Inquirer Read-Along: Live with attitude of gratitude, kids told
Stories of gratefulness, resiliency and generosity were told to some 600 children on Friday’s Inquirer Read-Along session at Banga Elementary School in Meycauayan City, Bulacan.
Comedian and impersonator Jon Santos led the session’s featured storytellers, with his lively reading of Virgilio Almario’s “Rosa Albina,” a story about a privileged and spoiled carabao who learns to be humble.
Santos said the lesson he wanted to impart to the kids was the importance of recognizing that they need other people and that their gifts on their own are not enough.
Humility and gratitude
“There will come a day when your gifts are useless and you will rely on other people’s gifts, time, heart and patience. In other words, humility and gratitude are two things that hopefully, even if everything else is lost, will remain. And of course, love. Love for others,” Santos said.
The session also featured veteran read-along storytellers Dyali Justo of Adarna House, Rich Rodriguez of Ang Pinoy Storytellers, principal Ann Abacan of Sophia School, and Sophian teachers Lorna Darilag, Sallie Villaluz and Ellie dela Vega.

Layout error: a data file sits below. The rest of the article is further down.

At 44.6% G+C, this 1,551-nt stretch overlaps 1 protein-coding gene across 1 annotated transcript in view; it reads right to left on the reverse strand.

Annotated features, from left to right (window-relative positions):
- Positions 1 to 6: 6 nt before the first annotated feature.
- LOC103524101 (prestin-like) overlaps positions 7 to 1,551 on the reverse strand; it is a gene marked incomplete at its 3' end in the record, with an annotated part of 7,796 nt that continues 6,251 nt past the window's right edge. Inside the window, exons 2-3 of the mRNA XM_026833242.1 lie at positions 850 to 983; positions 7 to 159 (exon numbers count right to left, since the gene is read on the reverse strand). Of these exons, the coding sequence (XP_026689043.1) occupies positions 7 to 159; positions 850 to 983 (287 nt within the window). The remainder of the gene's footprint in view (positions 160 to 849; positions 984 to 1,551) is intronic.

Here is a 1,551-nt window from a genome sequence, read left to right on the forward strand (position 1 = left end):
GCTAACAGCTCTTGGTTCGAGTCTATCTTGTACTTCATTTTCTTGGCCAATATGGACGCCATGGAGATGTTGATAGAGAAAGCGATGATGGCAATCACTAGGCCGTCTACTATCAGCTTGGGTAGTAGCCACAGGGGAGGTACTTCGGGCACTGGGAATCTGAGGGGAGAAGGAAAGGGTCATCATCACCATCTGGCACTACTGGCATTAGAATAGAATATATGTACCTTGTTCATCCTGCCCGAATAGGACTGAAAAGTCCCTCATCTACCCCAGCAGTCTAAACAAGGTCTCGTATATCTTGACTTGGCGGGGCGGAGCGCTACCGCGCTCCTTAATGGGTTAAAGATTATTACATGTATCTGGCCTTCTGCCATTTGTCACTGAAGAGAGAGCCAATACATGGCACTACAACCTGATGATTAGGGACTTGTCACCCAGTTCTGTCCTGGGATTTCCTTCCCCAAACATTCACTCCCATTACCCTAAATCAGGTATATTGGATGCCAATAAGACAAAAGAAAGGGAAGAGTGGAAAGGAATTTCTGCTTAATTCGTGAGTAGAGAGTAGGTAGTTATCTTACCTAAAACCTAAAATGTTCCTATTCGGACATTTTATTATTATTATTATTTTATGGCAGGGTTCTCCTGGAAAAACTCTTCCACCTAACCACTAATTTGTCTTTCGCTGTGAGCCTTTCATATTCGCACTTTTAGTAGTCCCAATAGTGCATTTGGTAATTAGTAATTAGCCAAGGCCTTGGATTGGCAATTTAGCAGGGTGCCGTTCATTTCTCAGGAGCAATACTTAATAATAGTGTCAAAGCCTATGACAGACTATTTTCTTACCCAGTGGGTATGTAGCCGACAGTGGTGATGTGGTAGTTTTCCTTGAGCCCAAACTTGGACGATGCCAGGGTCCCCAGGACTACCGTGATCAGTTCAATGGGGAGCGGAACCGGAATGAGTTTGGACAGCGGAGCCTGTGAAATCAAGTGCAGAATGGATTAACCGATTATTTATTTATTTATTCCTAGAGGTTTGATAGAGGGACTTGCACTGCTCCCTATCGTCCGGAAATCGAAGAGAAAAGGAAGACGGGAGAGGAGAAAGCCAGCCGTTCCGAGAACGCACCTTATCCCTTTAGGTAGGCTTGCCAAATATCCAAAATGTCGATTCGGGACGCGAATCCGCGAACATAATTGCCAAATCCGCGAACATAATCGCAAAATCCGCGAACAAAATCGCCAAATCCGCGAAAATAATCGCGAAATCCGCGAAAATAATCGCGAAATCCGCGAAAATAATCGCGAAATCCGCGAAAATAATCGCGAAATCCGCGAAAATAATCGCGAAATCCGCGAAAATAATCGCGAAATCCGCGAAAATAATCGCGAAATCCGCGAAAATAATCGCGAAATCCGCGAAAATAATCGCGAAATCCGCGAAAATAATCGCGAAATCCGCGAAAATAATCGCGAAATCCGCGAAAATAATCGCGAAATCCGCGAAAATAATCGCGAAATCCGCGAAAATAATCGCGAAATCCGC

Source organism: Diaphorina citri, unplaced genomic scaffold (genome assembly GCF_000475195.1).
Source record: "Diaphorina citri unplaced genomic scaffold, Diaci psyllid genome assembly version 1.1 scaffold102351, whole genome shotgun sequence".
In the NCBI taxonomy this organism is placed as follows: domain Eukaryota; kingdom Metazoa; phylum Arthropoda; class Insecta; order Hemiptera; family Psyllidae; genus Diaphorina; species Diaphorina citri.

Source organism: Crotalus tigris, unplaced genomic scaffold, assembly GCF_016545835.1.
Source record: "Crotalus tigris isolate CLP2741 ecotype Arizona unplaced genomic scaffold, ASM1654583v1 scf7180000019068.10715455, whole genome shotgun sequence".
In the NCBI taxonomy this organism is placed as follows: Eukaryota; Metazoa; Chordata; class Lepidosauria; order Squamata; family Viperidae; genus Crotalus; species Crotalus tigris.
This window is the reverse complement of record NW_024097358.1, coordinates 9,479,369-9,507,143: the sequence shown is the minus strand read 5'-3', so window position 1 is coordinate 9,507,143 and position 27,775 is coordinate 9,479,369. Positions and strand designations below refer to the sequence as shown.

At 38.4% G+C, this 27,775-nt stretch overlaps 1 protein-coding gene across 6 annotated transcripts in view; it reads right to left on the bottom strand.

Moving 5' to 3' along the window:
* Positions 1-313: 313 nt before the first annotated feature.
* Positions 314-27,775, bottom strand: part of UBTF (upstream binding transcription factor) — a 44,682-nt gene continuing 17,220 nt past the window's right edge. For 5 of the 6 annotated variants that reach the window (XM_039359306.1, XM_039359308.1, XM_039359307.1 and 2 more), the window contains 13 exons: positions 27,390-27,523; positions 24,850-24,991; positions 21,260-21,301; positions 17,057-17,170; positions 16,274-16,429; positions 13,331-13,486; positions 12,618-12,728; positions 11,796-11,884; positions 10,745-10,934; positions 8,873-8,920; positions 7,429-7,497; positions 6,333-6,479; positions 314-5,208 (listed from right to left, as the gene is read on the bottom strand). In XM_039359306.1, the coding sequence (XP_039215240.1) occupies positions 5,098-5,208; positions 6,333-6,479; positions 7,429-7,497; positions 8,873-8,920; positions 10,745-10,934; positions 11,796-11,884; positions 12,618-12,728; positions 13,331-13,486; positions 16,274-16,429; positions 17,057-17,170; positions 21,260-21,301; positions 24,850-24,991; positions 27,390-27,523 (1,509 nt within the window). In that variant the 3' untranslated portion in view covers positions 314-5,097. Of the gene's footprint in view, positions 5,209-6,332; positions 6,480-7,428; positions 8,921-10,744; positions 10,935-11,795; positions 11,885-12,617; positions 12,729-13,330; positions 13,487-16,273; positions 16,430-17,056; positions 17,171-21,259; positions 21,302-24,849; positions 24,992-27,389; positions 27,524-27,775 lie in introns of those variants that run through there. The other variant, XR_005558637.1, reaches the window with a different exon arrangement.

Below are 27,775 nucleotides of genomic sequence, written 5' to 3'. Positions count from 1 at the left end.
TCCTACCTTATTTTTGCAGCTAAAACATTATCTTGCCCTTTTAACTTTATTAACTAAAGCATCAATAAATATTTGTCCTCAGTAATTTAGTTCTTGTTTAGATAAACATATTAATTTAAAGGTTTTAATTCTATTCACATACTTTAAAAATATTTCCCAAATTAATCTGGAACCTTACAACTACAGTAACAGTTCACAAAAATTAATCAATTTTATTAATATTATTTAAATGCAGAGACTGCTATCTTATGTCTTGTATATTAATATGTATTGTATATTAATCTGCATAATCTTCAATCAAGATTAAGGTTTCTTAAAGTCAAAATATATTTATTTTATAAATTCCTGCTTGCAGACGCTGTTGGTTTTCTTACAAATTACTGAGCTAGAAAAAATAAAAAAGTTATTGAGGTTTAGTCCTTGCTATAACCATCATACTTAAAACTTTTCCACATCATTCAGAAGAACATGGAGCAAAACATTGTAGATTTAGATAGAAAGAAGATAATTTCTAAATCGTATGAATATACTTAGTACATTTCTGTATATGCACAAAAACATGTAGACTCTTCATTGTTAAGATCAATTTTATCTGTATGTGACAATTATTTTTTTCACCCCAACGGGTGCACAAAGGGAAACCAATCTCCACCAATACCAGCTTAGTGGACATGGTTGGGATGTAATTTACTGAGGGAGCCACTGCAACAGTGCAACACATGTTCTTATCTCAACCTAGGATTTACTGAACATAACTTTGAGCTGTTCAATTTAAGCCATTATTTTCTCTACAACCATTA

The teachers told the classic Filipino fable “Si Pagong at si Matsing,” which tells how a sympathetic turtle outwits a selfish monkey.
Abacan, Justo and Rodriguez read Jeanette Patindol’s “Tight Times,” a story about a family of rats who struggled to get by but still managed to remain grateful and help others.
“When you see the eyes of a child and whenever we tell stories, I think it’s a moment that you can see innocence and it helps you realize that there are more simple things that you can appreciate,” Rodriguez said.
Everything comes from God
Student Irish, 10, said that like the rats, “we should not complain about what happens because everything comes from God, both good and bad things.”
Bryzen, 11, learned about humility, saying she liked Rosa Albina because the character who used to be proud became humble.
The morning session was the read-along’s 9th year collaboration with Adopt-a-Kid project, an outreach initiative of Sophian high school students for poor students in public elementary schools in this city.
The activity, which was part of Sophia School’s 23rd founding anniversary celebration and held in honor of its patron, the Holy Child Jesus, also included lunch and distribution of grocery packs from the Sophian community.
The morning session was hosted by Junior Inquirer editor Ruth Navarra-Mayo.
It was held in cooperation with Vivian Dumalay, principal of Banga Elementary School; Norma Esteban, division superintendent of the Department of Education-Meycauayan, represented by Dr. Dominador Cabrerra, curriculum implementation head of DepEd-Meycauayan; Sophia School Parents Core Group; Cafe Nenzo; Smart Communications; and Flamebridge Publications. —Mary Beatrice Ponce
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